of their lives, put aside comforts and a luxurious lifestyle from, you know, an Australian context. And to count that as nothing, it brings to mind that passage of scripture, where Moses says that he, he didn't count all the riches of Egypt. He put them aside, and this is what I think of when I think of these missionaries and these pioneers who went and put themselves in these positions, and it's only because of the love of Christ that can compel them to do that sort of a thing. And so I grew up hearing these stories and being really inspired by them number one from the level of sacrifice and Christian commitment, but number two, also the way that God moved and worked in their lives in such real and dramatic ways, which from a Western context can sometimes feel Out of reach.

Sometimes we think, you know, God worked in powerful and miraculous ways in the Bible. He's going to work in powerful and glorious ways at the second coming. But right here in this present moment, you know, we don't expect to see God moved in great and big and mighty ways, but it was their experience.

This was their day to day life. They were required to lean onto God. And as a result, God delivered in their life in very real and dramatic ways, miraculous ways, uh, so many stories as one of the stories that came from that region where I was preaching was when my grandfather first went up there. They would travel around to different villages

and he'd learnt the language Maltu to speak with them and he arrived at a village on one occasion and they all came rushing to talk to him. He was conversing with them and as he was conversing with them, a lady came up with a little baby and she was in tears. She was saying, can you help?

Can you help put the baby in his hands and it had turned out that just as they'd arrived, she said, my baby's died. Can you help? And he could hear them speaking in the background about, being a superstitious culture that maybe this death of the child was connected with the arrival

of my grandpa and he straight away knew that this could be a dangerous situation. And so he prayed for the child and asked God to deliver them and to bring him healing and health and return his life. And he started crying, the little baby started crying while he was praying.

And, this story spread in the region and was something that helped them take the gospel. Opened doors for the gospel in other regions. And it's a miraculous thing of God. It's a miracle of God that sometimes in our Western context, we just don't expect to see. But you know, they had to rely on God in very dangerous situations and God opened doors for the gospel to be shared.

For me though, growing up on the stories, like you said, Zanita, it was very theoretical, in the sense that like, I had no idea of the geography of PNG, um, but when you're on the ground, when you're in the locations, It just jumps, it's like a storybook that comes to life and see the people.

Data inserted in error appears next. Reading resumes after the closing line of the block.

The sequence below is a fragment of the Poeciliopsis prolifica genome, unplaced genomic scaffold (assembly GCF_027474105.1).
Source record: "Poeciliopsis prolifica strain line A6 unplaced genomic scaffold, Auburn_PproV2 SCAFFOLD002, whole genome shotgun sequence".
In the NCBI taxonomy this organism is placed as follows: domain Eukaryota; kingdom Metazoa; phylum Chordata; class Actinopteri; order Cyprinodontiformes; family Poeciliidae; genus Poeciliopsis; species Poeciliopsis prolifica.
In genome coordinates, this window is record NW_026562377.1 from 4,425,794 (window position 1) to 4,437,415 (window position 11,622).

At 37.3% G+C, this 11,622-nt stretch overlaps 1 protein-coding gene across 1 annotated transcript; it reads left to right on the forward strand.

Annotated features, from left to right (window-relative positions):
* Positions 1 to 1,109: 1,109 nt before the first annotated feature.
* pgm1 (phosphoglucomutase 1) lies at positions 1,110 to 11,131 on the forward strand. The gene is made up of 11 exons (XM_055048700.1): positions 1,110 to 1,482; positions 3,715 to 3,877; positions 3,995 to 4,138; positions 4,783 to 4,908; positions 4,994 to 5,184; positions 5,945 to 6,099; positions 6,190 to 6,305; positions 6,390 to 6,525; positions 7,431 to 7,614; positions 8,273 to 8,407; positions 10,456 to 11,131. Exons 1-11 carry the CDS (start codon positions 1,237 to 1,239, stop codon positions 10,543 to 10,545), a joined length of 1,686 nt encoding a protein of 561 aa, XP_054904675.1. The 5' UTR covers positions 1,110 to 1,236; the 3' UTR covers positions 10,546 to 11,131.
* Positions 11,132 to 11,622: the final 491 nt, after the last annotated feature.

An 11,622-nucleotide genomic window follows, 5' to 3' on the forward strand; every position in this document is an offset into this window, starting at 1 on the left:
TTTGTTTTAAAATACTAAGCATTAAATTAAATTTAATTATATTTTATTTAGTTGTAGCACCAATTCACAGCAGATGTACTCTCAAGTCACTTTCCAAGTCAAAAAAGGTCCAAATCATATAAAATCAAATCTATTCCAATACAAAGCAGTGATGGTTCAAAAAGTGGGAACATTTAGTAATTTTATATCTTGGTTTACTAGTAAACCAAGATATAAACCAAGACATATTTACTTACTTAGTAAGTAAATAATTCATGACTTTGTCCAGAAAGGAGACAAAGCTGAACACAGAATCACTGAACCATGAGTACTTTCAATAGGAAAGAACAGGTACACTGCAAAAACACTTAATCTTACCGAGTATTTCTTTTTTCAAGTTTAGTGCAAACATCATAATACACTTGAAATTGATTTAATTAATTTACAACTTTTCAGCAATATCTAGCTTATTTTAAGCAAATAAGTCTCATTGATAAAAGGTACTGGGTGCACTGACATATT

And, yeah, it really did come alive in just a huge way, which was one of the things that made it so impactful for me. I'm not someone that's very prone to emotion, quite a sturdy bloke often. But I was very moved by this experience. Being on the ground and seeing the fruits of the gospel and seeing these stories come to life and it's really given me a, I guess you could say a renewed passion, for the pioneer spirit and, kind of have me ticking over in my mind. How can I take this pioneer this missionary spirit into my everyday community, into my, sphere of influence.

We can be missionaries abroad and we can be missionaries right at home where God has placed us in our own spheres of influence and how can I take that same spirit of sacrifice and commitment that we see in so much of our South Pacific history? And so many families are touched by these missionary stories.

How can we take that and put it into our own homes? And so I've been mulling over that thought and it's, yeah, it's really come alive as we journeyed through this PNG for Christ experience.

And we might, peek at that a little later as well, Blair, just, we like to get practical on Record Live.

We say that every week and we do try and end the conversation in that space. But just before we get there, speaking of miraculous occurrences. I've heard many people have come back with their own faith stories. Do you have any examples of actually seeing God working in a way that you perhaps haven't seen before in your own ministry here in Australia, in PNG, that this experience has given you your own stories of mission and God's impact in that space.